Let’s think about a seventeenth-century frescoed palace in Rome in conjunction with something very similar to constellations. That is an interesting contrasting harmony between the 22 large format photographs by Francesco Zizola, composing the exhibition Mare Omnis, and the ancient halls of Palazzo Borghese in Rome where they are on stage at the Galleria terrena, the Galleria del Cembalo.
Shining spots and essential lines against a black background draw shapes difficult to interpret. Indeed, they are tuna fishing gears in the open sea, photographed with a drone by Francesco Zizola, who, in this work, differs strongly from the images he is well-known for. Indeed, he has been documenting for more than thirty years the main crisis and conflicts in the world, winning, for instance, 10 World Press Photo and 6 Picture of the Year International.
The photos on show are significant shapes, let’s say artistic signifiers, that mark the beginning of tuna fishing. It’s a type of fishery that is also rite and heritage and the gears installed by the tonnarotti – who take care of the slaughter – are the ones they use to catch the tuna in their migration.
Shot at the Tonnara di Portoscuso, in Sardinia, the pictures are composed of lines (the points are buoys and the threads are the tops that secure the floating parts of the gears to the seabed. They are fluid geometries with a touch of randomness (currents, wind and waves, the drone’s position, do not allow the immobility of the subject, confirming so the uniqueness of each image).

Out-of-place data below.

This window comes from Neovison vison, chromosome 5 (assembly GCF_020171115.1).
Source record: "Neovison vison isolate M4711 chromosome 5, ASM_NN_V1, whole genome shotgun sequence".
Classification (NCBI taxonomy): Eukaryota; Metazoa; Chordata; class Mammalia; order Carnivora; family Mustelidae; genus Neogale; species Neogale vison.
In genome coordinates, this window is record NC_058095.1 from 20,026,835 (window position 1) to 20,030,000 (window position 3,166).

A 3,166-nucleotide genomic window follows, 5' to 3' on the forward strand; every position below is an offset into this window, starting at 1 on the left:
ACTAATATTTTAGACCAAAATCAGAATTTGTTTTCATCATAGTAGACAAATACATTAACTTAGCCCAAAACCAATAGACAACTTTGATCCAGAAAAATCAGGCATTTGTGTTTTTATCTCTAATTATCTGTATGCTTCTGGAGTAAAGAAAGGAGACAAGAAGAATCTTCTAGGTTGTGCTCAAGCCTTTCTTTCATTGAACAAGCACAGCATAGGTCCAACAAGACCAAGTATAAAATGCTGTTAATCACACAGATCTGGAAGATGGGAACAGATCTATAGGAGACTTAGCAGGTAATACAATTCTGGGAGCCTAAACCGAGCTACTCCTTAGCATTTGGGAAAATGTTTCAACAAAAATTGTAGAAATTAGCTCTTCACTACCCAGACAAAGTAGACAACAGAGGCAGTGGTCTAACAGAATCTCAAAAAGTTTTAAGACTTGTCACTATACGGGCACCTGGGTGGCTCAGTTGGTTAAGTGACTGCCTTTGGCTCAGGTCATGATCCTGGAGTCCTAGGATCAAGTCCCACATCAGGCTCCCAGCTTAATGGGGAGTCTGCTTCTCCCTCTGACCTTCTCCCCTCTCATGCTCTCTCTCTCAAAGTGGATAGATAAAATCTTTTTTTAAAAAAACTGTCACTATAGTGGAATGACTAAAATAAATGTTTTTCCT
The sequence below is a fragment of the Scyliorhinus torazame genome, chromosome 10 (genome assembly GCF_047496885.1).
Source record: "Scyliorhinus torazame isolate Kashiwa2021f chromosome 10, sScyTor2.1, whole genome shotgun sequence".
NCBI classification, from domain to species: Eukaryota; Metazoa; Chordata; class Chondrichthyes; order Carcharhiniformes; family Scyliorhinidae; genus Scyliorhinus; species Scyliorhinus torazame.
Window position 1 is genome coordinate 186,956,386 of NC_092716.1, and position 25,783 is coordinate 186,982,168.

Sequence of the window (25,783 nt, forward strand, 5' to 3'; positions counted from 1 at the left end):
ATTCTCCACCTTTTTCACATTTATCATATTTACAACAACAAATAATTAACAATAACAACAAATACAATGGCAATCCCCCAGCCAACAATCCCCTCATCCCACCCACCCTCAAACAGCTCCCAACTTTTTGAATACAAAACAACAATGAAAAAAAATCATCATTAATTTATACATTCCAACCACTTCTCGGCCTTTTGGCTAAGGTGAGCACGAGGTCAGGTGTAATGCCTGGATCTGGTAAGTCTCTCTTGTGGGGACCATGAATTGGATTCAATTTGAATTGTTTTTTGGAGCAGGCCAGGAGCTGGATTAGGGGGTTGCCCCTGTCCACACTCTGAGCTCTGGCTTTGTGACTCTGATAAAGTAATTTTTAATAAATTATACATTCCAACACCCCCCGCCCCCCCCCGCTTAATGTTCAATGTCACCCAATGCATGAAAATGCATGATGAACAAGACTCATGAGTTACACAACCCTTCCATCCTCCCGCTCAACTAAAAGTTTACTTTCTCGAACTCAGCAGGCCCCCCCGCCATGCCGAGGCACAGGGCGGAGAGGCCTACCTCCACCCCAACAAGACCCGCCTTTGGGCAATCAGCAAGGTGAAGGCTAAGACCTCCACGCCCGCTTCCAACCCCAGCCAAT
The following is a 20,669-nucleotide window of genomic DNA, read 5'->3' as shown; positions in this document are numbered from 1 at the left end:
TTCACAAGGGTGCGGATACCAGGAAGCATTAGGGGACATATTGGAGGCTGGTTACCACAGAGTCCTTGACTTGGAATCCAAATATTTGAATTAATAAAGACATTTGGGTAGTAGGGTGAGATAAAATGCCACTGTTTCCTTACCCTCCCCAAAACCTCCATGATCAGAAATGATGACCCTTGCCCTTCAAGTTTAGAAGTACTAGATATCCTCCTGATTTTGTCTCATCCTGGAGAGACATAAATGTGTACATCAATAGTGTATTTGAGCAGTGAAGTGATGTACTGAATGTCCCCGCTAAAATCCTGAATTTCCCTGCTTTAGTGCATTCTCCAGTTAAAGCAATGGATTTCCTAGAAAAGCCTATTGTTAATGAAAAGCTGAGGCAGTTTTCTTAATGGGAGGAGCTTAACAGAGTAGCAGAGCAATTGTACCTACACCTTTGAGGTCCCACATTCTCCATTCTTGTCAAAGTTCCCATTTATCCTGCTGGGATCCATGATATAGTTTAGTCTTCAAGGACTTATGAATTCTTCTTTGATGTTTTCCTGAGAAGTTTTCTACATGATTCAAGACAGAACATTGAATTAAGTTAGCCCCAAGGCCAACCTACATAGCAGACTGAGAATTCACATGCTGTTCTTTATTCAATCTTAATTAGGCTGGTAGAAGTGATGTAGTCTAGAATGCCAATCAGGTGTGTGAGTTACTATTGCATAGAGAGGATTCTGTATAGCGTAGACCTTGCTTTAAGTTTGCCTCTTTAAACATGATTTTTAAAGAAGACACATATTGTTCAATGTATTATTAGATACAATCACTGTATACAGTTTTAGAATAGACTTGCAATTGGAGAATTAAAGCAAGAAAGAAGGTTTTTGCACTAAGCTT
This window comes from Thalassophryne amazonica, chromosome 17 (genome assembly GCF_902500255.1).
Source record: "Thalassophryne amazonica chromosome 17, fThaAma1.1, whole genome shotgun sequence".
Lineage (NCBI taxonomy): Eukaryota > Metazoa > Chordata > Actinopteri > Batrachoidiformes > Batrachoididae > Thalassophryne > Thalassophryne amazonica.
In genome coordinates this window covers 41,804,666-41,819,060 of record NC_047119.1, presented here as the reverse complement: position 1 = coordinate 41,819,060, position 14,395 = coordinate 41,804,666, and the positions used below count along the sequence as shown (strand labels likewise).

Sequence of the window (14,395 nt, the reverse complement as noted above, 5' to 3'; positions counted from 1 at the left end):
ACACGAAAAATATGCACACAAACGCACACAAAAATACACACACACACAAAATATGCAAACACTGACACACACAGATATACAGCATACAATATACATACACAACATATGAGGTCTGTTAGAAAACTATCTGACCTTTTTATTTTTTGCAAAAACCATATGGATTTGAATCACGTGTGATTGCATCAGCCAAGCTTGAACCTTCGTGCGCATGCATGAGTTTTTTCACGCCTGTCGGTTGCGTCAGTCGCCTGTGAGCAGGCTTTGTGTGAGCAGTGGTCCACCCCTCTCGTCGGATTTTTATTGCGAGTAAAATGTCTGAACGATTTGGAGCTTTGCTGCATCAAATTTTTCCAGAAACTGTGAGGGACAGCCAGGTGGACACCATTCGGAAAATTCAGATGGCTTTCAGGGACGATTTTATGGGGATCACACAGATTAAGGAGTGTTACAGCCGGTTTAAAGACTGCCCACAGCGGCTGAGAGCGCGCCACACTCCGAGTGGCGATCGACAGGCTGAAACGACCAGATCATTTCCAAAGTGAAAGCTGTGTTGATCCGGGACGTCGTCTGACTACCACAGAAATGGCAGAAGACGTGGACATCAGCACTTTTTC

Zizola records this ancient traditional fishing system in quite a different way. No human presence in these pictures by Zizola (unlike his photoreportages), nor the tragic agitation of the tuna slaughter. In Mare Omnis, there’s just silence, though telling about the relationship between man and nature. A relationship that turns into black and white abstraction. So, the viewer can get lost in a kind of perceptive disorientation. The series’ name Constellation, for instance, is one of the means used by the author to try to divert the senses. As Francesco Zizola says about the meaning of this work: “It is mysterious and elusive and can only be achieved through imagination and stylization. Photography has the task of opening new possible understandings of the complexity of reality”.
The images seem to represent stars blinking in the sky, though they are large tuna fisheries: (they are things that stand for something else). They are the many layers of meaning that make up a photographic image, including the subject itself, what we observe, and what we reconstruct with our visual approach, by assonance and references.
“I find it more interesting to use photography to lead our perception and our mind to an imaginative and symbolic dimension, able to proceed by narrative metaphors. And the storytelling according to me is about the meaning of our being and of our action”, Zizola explains.
Paola Sammartano is a journalist, specialized in arts and photography, based in Milan.
MARE OMNIS photographs by Francesco Zizola
From April 27 to June 30, 2022
Galleria del Cembalo, Palazzo Borghese
Largo della Fontanella di Borghese 19, 00186 Roma